(1941) dir. Preston Sturges
Well, I’ve broken through on another important director whose films I had up til now never seen. Preston Sturges is a much loved and hailed writer/director of Hollywood comedies, and it’s crazy that I’ve just now finally seen one.
Sullivan’s Travels is an excellent film, at times somewhat of the class of the rapid-fire dialogue that the Screwball Comedy came known for, but at others a far more physical style of Slapstick, too. And beyond that, it’s also a film of social criticism, in some ways dramatic and significant like a Frank Capra film. So, it’s a lot of things in one. And all of it good.
Starring Joel McCrea and Veronica (What a babe!) Lake, it’s solidly helmed on every front, with top-notch talent and game cast. McCrea plays the titular Sullivan, a successful Hollywood director of broad comedies who yearns to make a serious film about the downtrodden. When his studio and his valets suggest that he doesn’t really know what it means to be poor and down-and-out, he decides to hit the road, disguised as a hobo.
His first few efforts are stalled out, bringing him back to Hollywood without any genuine experience, though he does manage to stumble on the gorgeous Lake in a coffee shop, who offers to buy him breakfast, even though she is a failed actress, about to return back East. They end up striking out together and they eventually get enough of the experience to satisfy Sullivan’s exploration and return to Hollywood. But, when Sullivan goes out with $1000 in $5 bills, handing them out to the poor and homeless, in an anonymous attempt to repay his education, he’s knocked unconscious and stuck on a train down South, where he winds up arrested and jailed in a tough labor camp.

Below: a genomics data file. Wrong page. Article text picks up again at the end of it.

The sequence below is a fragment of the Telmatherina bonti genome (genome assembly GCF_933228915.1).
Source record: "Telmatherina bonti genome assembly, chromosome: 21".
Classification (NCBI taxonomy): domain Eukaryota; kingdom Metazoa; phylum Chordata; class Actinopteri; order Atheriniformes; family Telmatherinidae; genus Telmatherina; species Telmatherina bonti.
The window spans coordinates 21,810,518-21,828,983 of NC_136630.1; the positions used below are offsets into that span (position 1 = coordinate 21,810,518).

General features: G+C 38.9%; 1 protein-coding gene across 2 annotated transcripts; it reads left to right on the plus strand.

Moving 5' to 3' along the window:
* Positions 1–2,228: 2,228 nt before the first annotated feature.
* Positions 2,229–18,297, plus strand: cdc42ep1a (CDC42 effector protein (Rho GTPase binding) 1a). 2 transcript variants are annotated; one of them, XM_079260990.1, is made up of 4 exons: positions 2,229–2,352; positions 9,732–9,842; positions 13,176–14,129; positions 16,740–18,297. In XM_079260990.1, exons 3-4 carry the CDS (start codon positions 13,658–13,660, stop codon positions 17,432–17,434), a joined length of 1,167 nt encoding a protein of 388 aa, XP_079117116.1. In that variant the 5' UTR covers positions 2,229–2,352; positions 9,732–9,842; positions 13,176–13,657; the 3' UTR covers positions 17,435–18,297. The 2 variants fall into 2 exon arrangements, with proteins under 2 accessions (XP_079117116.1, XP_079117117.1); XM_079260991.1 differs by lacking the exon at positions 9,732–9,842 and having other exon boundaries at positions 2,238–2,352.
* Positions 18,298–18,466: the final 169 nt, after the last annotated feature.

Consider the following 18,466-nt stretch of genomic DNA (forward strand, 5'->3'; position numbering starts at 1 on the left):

Well, there is a lot more to the story, but the laughable and ignorant attempt to understand the “real” social issues actually allows Sturges to demonstrate the plights of the poor himself, somewhat reflexively to his character Sullivan. The whole film has much reflexivity in it, as it begins with an action sequence atop a speeding locomotive that ends with “The End”. Is this the end of the movie? No, it’s just a preview screening of Sullivan’s latest film in a screening room with the producers and studio executives.
There is much name-dropping and joking about stars and directors and studios in the rapid-fire dialogue that opens the film. It makes you wonder if Sturges really went through such a conflict, since he himself was known for comedies, and utilized this narrative and title character to play out a fantasy (and reality) of his to make a film that had a serious social aspect, portraying the plight of the poor. It also includes a very atypically positive portrayal of African Americans in a scene in a church, though earlier on there is a cook character who seems more typical of the Stepin Fetchit category.
All in all, an excellent movie that succeeds at its many aspects of verbal and physical comedy, as well as a heartfelt drama.
Additionally, the movie that Sullivan wants to make is “O Brother, Where Art Thou?”, which was cheekishly usurped by the Coen brothers into one of their most entertaining films. A nice touch.